Dr. Joe Schwarcz

If you think Prevagen is gonna help your memory, forget it. The stuff is useless. But that doesn't stop sleazy Quincy Bioscience from incessantly advertising it (often between other disgusting ads for legitimate prescription drugs). So if you're thinking about incinerating 75 bucks for a bottle of this junk, here’s some sound advice to remember: don't.
Vinyl chloride is a dangerous chemical, so the recent derailment and fire of a train carrying a large quantity of it is bad news. Long-time ACSH friend Dr. Joe Schwarcz gives us a lesson on the history and toxicity of the chemical.
Dr. Schwarcz, the Director of McGill University's Office for Science and Society, and a long-time friend of ACSH has devoted one of his famous YouTube videos to ivermectin, including its history and evidence of efficacy (or the lack of) against COVID-19.
ACSH friend, Dr. Joe Schwarcz, who is the director of McGill University's Office for Science and Society, makes one short video every week in his "The Right Chemistry" series. This week we learn about "leaded coffee." Fascinating and entertaining. Treat yourself.
Dr. Joe Schwarcz, the director of McGill University's Office for Science and Society, (somehow) churns out one video per week in his "The Right Chemistry" series. "Dr. Joe" manages to make all of them fascinating. This one is about polyurethane, a substance that should NOT be used in place of hair spray.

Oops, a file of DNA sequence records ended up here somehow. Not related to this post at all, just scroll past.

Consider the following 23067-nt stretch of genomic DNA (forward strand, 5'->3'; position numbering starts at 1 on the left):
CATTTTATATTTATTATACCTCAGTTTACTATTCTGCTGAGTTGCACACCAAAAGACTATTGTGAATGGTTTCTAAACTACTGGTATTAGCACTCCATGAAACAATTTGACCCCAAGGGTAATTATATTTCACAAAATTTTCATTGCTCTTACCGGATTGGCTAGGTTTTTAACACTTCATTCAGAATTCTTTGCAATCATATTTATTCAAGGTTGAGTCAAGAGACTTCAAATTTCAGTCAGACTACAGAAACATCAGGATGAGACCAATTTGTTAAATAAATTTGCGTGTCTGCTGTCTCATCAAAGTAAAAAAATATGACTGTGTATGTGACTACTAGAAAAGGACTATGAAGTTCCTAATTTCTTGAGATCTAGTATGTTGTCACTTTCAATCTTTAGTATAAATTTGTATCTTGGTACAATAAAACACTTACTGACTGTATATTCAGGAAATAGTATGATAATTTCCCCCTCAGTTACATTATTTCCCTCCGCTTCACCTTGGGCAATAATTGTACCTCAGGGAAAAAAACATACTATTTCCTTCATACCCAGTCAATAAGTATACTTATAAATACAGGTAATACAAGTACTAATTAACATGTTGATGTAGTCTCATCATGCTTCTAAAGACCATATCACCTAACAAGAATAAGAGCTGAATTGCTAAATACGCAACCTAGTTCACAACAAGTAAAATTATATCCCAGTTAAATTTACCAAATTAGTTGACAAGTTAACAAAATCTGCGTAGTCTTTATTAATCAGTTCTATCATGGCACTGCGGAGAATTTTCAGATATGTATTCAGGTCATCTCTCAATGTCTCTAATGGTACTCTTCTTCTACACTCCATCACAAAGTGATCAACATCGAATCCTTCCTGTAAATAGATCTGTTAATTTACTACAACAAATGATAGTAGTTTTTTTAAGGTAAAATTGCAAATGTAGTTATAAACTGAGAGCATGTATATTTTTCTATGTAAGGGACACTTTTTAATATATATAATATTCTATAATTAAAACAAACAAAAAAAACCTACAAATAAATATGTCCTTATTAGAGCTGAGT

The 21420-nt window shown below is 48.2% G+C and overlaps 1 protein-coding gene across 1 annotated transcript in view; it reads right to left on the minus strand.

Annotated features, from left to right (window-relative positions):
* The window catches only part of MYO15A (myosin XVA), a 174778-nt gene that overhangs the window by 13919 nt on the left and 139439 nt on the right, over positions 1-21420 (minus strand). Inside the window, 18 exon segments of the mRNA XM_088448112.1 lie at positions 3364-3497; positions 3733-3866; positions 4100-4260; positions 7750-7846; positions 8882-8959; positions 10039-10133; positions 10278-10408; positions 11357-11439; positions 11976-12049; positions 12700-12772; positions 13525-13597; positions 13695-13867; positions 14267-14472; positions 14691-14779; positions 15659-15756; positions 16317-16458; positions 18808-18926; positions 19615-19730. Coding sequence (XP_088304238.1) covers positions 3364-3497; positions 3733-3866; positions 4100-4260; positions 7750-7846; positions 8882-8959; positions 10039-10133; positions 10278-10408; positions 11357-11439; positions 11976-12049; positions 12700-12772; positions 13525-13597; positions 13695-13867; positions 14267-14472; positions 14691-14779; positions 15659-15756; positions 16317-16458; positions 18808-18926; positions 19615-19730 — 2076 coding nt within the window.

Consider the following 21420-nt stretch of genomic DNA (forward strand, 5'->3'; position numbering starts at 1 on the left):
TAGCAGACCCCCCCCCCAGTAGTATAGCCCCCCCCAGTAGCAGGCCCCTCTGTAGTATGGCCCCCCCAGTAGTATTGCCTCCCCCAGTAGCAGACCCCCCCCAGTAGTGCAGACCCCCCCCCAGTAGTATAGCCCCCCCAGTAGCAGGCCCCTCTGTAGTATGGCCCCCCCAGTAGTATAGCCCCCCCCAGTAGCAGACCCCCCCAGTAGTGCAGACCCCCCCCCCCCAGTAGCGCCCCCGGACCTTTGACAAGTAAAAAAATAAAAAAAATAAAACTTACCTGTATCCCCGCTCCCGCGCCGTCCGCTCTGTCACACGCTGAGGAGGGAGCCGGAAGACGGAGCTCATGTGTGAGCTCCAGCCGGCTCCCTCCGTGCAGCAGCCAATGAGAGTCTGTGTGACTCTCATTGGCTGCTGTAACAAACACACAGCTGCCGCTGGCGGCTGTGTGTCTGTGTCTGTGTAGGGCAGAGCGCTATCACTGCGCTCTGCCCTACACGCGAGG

Each year since 2005, The Committee for Skeptical Inquiry (CSI) has awarded the Balles Prize in Critical Thinking, a prize that recognizes excellence in the promotion of science and reason, to individuals (sometimes more than one) who have taken on any number of controversial topics.
Parabens are commonly used in foods and cosmetics as preservatives. Back in 2004, Dr. Philippa Darbre of the University of Reading published a study reporting that many breast cancer tumors contained parabens. This
The always-brilliant Dr. Joe Schwarcz, Ph.D., a professor of chemistry (among other things) at McGill University in Montreal, has hit another one out of the park as can be discerned from his latest Dr. Joe column in the Montreal Gazette. Dr. Schwarcz is one of the great skeptics and rebutters of junk-science scares, especially those based on the often-intentional misinterpretation of chemistry. This time he takes on the hot button issue of PCBs.